The Intolerance Gap. A small god with small holiness would have a small problem with sin and rebellion. The Bible, however, does not waste our time with small gods and puny righteousness. Instead the Bible presents us with a God whose righteousness has zero tolerance for sin and wickedness. This is a God that makes sense, one that has His own perfect template for righteousness. As far as the God of the Bible is concerned, the wicked are like the chaff that is blown away by the wind (Psalm 1:4). Those who rebel against God deserve nothing less than to be struck on the jaw, and to have their teeth broken (Psalm 3:7). Those who would rise up against the God of the Bible can expect to be completely destroyed, and can also expect their posterity to be cut off (Psalm 37:38). God cannot tolerate evil, and in the end evil will be crushed (Revelation 19:11-21).
So the language of Psalm 137:9 is not personal or puny. But it is entirely consistent with the high view of justice that characterizes a high and holy God.
A high and holy God hates sin (Psalm 5:6). A follower of Christ, who understands that God is so high and holy that only through Christ can we ever expect to survive His perfect justice, also hates sin. The Christian disciple doesn’t want anyone to perish, but does want everyone to come to repentance (2 Peter 3:9). As Christians grow in faith their hatred of and toward sin increases. As their love for Christ becomes more genuine, they come to hold more securely to that which is good, while abhorring (hating) evil (Romans 12:9). In other words, there cannot be genuine love without hatred of sin and evil (Psalm 139:17-24).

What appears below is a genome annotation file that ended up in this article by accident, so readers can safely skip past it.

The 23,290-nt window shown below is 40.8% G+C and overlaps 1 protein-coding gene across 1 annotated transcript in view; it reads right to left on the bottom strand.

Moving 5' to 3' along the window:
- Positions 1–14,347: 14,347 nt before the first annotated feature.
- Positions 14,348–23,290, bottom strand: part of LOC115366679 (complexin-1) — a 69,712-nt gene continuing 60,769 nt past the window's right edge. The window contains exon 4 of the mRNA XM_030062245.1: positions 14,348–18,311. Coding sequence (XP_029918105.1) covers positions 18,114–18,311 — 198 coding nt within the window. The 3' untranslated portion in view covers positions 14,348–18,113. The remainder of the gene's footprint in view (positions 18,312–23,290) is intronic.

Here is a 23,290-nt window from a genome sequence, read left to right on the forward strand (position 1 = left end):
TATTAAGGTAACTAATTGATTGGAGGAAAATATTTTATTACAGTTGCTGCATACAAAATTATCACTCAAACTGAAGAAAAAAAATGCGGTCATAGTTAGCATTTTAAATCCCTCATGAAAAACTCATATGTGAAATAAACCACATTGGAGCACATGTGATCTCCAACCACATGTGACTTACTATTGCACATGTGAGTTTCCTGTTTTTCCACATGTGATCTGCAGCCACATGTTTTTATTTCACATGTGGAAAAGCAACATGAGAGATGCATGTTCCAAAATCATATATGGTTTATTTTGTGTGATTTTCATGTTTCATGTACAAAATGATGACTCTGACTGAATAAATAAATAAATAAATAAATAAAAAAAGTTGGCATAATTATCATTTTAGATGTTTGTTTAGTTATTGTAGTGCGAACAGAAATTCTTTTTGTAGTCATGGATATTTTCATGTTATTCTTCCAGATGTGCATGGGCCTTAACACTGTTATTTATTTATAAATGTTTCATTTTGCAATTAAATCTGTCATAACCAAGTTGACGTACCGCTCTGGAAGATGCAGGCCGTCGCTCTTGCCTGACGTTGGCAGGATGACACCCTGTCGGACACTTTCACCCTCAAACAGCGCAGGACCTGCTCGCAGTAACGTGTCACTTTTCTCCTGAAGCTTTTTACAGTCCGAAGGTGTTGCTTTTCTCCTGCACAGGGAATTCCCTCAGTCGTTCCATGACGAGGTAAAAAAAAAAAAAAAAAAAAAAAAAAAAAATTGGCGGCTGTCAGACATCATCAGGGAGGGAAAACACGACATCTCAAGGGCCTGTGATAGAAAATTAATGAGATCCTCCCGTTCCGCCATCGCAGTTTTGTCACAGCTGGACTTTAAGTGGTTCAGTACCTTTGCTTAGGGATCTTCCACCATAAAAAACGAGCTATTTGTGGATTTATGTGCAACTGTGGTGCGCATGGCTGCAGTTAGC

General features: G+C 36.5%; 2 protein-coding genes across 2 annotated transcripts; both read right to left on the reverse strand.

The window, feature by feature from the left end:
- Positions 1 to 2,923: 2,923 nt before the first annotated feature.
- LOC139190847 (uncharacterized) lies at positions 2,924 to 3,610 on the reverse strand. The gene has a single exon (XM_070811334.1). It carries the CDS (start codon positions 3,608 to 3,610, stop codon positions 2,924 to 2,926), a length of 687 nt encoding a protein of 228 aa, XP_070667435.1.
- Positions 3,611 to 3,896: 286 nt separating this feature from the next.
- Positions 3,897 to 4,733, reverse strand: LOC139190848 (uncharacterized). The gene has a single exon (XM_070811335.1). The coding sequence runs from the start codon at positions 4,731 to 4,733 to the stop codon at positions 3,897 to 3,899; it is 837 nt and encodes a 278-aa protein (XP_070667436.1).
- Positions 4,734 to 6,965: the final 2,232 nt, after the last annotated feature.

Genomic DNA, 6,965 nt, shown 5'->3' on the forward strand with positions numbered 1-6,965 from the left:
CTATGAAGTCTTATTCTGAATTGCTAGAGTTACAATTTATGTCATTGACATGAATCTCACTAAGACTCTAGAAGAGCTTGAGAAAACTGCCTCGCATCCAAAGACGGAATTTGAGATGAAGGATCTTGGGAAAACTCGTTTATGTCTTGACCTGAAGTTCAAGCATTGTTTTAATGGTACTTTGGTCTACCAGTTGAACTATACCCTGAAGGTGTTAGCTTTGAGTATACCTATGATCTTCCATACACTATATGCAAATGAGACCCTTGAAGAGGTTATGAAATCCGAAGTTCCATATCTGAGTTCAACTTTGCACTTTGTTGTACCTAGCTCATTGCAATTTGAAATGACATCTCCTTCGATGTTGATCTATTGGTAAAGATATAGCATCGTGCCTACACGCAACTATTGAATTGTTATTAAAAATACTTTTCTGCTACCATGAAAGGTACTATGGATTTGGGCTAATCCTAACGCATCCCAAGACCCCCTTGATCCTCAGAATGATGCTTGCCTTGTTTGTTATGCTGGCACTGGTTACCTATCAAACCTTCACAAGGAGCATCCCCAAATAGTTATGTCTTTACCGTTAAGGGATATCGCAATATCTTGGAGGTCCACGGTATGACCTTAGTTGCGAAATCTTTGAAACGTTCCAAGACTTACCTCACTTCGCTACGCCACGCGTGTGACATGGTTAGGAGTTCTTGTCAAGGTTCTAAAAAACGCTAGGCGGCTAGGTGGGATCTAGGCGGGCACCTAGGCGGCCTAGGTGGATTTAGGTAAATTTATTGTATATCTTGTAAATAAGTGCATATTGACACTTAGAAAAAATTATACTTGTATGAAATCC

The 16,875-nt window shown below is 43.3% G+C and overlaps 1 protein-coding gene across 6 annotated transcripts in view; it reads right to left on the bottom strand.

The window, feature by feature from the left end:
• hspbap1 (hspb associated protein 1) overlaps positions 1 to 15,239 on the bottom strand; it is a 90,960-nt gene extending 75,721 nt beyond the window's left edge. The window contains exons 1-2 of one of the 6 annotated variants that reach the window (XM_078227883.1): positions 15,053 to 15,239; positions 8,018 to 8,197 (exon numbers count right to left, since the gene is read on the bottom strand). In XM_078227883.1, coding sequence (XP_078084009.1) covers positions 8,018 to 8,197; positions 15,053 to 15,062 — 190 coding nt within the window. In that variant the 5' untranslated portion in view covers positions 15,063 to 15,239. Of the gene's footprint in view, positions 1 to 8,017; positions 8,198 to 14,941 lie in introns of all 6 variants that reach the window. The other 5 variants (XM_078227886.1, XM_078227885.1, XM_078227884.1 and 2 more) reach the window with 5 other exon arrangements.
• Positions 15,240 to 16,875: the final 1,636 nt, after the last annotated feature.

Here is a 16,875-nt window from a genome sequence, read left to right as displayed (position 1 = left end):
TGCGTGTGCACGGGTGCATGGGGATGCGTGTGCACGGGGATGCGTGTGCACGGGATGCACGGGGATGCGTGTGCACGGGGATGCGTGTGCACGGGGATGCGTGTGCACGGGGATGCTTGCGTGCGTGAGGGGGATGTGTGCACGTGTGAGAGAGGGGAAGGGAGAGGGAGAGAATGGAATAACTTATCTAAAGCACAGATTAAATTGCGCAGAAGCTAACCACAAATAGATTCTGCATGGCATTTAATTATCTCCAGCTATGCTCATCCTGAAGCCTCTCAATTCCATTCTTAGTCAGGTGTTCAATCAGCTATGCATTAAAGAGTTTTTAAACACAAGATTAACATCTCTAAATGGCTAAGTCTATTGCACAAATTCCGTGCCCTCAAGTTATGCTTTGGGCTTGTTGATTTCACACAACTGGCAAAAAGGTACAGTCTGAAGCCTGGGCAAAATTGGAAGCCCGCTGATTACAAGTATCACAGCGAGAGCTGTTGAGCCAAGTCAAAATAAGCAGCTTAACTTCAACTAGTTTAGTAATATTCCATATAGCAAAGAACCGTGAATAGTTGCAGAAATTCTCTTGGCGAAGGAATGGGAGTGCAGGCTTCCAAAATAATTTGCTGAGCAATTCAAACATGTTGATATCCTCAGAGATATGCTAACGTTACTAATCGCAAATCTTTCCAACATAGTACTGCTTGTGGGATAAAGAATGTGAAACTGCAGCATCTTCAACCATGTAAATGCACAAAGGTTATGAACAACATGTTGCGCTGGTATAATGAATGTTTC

don’t … be hatin’!
When Richard Dawkins offers his litany of shortcomings of the Old Testament God in The God Delusion , he presumes that he was somehow able to superimpose his own template over God and thereby declare God to be “jealous and proud of it; a petty, unjust, unforgiving control-freak; a vindictive, bloodthirsty ethnic cleanser; a misogynistic, homophobic, racist, infanticidal, genocidal, filicidal, pestilential, megalomaniacal, sadomasochistic, capriciously malevolent bully” (2006, p.31). Fair enough … assuming that Dawkins is in the position to judge God. But what would God say of Richard Dawkins (or me, for that matter)? If God superimposed His template (and let’s say for argument sake that His template is the Bible), how would Dawkins (or I) fare? (The answer to this question has already been described above.)
By the way, Paul Copan’s Is God a Moral Monster? Making Sense of the Old Testament God (Baker, 2011) is a thoughtful, articulate and Biblically-based response to Dawkins’ characterization of Yahweh.
Meanwhile, the real question is not whether God is just. The real question is, who is God? And is He big or little?
If He is big (indeed, if He is the Creator), the Bible makes perfect sense. Faith and the condemnation of those who reject faith in Jesus Christ also make perfect sense (Mark 16:16). And hating sin — truly hating sin, not just disliking it a little — makes perfect sense.
If God is not big and holy and righteous and just, then why are we even having this discussion?
Audio MP3 Discussion of this post is available here.